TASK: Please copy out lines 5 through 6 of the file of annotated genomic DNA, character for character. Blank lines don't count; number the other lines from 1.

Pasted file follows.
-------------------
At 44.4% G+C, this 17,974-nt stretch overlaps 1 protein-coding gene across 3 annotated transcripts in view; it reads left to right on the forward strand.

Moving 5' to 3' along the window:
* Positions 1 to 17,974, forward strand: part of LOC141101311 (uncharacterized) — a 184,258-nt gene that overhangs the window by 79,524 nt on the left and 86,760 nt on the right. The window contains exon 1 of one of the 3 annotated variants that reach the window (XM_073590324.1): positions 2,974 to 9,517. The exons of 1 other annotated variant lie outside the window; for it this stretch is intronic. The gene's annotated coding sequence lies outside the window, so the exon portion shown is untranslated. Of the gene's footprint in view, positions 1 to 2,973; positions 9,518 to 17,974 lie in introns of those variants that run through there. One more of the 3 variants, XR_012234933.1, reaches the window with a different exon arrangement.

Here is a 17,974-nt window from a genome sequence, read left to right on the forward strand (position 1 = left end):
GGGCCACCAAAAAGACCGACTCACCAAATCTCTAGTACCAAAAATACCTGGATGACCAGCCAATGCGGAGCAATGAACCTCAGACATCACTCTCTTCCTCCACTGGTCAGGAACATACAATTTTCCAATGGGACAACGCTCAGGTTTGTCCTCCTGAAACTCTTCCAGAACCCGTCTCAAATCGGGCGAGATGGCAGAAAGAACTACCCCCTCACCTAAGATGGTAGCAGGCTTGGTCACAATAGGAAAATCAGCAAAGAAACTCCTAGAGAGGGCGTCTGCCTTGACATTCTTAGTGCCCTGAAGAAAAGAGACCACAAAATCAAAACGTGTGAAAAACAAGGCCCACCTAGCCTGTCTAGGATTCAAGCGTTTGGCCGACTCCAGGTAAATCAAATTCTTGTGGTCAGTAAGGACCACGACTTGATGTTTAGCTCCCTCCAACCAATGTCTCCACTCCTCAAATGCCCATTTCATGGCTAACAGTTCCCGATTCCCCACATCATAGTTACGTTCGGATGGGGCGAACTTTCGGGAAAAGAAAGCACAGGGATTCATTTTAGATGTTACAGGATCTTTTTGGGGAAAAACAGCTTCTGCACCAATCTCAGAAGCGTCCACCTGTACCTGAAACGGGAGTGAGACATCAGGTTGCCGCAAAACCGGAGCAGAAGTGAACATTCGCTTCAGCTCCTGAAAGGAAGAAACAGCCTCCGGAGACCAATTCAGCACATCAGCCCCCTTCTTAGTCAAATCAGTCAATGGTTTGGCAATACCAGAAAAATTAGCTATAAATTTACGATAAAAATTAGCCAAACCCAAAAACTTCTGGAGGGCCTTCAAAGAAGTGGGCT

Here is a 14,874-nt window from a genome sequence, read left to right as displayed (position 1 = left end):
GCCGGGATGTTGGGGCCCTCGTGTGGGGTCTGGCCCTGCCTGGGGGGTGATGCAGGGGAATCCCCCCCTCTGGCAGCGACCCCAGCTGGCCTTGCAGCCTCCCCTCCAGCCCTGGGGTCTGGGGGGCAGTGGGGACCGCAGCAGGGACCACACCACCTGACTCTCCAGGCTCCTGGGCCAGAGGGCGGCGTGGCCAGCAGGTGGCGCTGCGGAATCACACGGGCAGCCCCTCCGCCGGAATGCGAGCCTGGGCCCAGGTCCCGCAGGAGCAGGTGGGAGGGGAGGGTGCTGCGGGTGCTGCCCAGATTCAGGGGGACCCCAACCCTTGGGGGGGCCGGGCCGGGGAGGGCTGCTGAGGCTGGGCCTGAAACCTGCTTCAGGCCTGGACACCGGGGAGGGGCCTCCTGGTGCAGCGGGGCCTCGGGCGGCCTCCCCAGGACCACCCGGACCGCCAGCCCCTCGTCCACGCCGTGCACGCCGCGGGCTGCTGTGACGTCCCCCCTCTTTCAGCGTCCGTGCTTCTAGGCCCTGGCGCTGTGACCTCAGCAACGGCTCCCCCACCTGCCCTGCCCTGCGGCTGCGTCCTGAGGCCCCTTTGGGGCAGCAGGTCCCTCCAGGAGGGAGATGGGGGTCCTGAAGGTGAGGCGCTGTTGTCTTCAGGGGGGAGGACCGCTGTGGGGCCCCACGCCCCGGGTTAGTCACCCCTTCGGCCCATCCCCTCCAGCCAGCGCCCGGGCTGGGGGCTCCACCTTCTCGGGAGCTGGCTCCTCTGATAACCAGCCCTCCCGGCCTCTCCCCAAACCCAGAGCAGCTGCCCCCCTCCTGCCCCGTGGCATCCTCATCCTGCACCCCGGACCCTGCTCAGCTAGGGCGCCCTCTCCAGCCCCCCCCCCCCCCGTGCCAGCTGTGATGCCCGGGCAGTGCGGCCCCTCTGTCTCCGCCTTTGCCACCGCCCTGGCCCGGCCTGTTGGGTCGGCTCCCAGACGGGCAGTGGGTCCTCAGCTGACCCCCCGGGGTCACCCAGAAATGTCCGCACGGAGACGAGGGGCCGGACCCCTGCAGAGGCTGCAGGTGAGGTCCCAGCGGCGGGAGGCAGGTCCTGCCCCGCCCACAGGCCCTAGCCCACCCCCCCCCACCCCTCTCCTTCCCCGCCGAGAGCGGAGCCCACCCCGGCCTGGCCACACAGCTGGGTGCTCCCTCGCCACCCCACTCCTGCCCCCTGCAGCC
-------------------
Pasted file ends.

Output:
GGGCCACCAAAAAGACCGACTCACCAAATCTCTAGTACCAAAAATACCTGGATGACCAGCCAATGCGGAGCAATGAACCTCAGACATCACTCTCTTCCTCCACTGGTCAGGAACATACAATTTTCCAATGGGACAACGCTCAGGTTTGTCCTCCTGAAACTCTTCCAGAACCCGTCTCAAATCGGGCGAGATGGCAGAAAGAACTACCCCCTCACCTAAGATGGTAGCAGGCTTGGTCACAATAGGAAAATCAGCAAAGAAACTCCTAGAGAGGGCGTCTGCCTTGACATTCTTAGTGCCCTGAAGAAAAGAGACCACAAAATCAAAACGTGTGAAAAACAAGGCCCACCTAGCCTGTCTAGGATTCAAGCGTTTGGCCGACTCCAGGTAAATCAAATTCTTGTGGTCAGTAAGGACCACGACTTGATGTTTAGCTCCCTCCAACCAATGTCTCCACTCCTCAAATGCCCATTTCATGGCTAACAGTTCCCGATTCCCCACATCATAGTTACGTTCGGATGGGGCGAACTTTCGGGAAAAGAAAGCACAGGGATTCATTTTAGATGTTACAGGATCTTTTTGGGGAAAAACAGCTTCTGCACCAATCTCAGAAGCGTCCACCTGTACCTGAAACGGGAGTGAGACATCAGGTTGCCGCAAAACCGGAGCAGAAGTGAACATTCGCTTCAGCTCCTGAAAGGAAGAAACAGCCTCCGGAGACCAATTCAGCACATCAGCCCCCTTCTTAGTCAAATCAGTCAATGGTTTGGCAATACCAGAAAAATTAGCTATAAATTTACGATAAAAATTAGCCAAACCCAAAAACTTCTGGAGGGCCTTCAAAGAAGTGGGCT

Here is a 14,874-nt window from a genome sequence, read left to right as displayed (position 1 = left end):